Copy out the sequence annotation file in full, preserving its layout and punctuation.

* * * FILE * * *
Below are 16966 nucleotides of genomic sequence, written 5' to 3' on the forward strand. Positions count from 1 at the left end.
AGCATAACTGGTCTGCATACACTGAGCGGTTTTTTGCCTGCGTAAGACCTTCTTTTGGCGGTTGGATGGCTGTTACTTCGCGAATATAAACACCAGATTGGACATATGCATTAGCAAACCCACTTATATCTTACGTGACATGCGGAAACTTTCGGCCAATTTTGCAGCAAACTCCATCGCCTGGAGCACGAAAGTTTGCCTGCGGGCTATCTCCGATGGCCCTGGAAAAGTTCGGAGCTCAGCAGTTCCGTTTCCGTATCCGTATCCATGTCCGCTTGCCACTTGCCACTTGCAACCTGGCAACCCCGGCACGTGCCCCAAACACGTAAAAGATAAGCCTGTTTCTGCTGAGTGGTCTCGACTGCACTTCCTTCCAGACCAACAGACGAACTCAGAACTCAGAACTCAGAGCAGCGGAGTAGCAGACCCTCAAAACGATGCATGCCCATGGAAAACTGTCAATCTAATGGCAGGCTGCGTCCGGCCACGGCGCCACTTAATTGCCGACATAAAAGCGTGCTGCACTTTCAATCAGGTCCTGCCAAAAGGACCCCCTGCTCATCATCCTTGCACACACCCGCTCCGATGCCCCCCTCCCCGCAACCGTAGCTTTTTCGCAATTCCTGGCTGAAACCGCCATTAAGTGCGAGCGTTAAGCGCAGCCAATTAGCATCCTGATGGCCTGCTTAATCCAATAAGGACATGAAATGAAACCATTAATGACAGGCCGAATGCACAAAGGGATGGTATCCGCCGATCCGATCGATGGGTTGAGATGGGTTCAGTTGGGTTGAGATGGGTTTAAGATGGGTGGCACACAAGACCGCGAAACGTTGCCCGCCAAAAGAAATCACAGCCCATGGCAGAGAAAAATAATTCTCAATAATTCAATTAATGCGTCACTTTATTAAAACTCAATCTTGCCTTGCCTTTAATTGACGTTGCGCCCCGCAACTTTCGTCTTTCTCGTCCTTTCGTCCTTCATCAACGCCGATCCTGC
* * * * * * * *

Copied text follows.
Below are 16966 nucleotides of genomic sequence, written 5' to 3' on the forward strand. Positions count from 1 at the left end.
AGCATAACTGGTCTGCATACACTGAGCGGTTTTTTGCCTGCGTAAGACCTTCTTTTGGCGGTTGGATGGCTGTTACTTCGCGAATATAAACACCAGATTGGACATATGCATTAGCAAACCCACTTATATCTTACGTGACATGCGGAAACTTTCGGCCAATTTTGCAGCAAACTCCATCGCCTGGAGCACGAAAGTTTGCCTGCGGGCTATCTCCGATGGCCCTGGAAAAGTTCGGAGCTCAGCAGTTCCGTTTCCGTATCCGTATCCATGTCCGCTTGCCACTTGCCACTTGCAACCTGGCAACCCCGGCACGTGCCCCAAACACGTAAAAGATAAGCCTGTTTCTGCTGAGTGGTCTCGACTGCACTTCCTTCCAGACCAACAGACGAACTCAGAACTCAGAACTCAGAGCAGCGGAGTAGCAGACCCTCAAAACGATGCATGCCCATGGAAAACTGTCAATCTAATGGCAGGCTGCGTCCGGCCACGGCGCCACTTAATTGCCGACATAAAAGCGTGCTGCACTTTCAATCAGGTCCTGCCAAAAGGACCCCCTGCTCATCATCCTTGCACACACCCGCTCCGATGCCCCCCTCCCCGCAACCGTAGCTTTTTCGCAATTCCTGGCTGAAACCGCCATTAAGTGCGAGCGTTAAGCGCAGCCAATTAGCATCCTGATGGCCTGCTTAATCCAATAAGGACATGAAATGAAACCATTAATGACAGGCCGAATGCACAAAGGGATGGTATCCGCCGATCCGATCGATGGGTTGAGATGGGTTCAGTTGGGTTGAGATGGGTTTAAGATGGGTGGCACACAAGACCGCGAAACGTTGCCCGCCAAAAGAAATCACAGCCCATGGCAGAGAAAAATAATTCTCAATAATTCAATTAATGCGTCACTTTATTAAAACTCAATCTTGCCTTGCCTTTAATTGACGTTGCGCCCCGCAACTTTCGTCTTTCTCGTCCTTTCGTCCTTCATCAACGCCGATCCTGC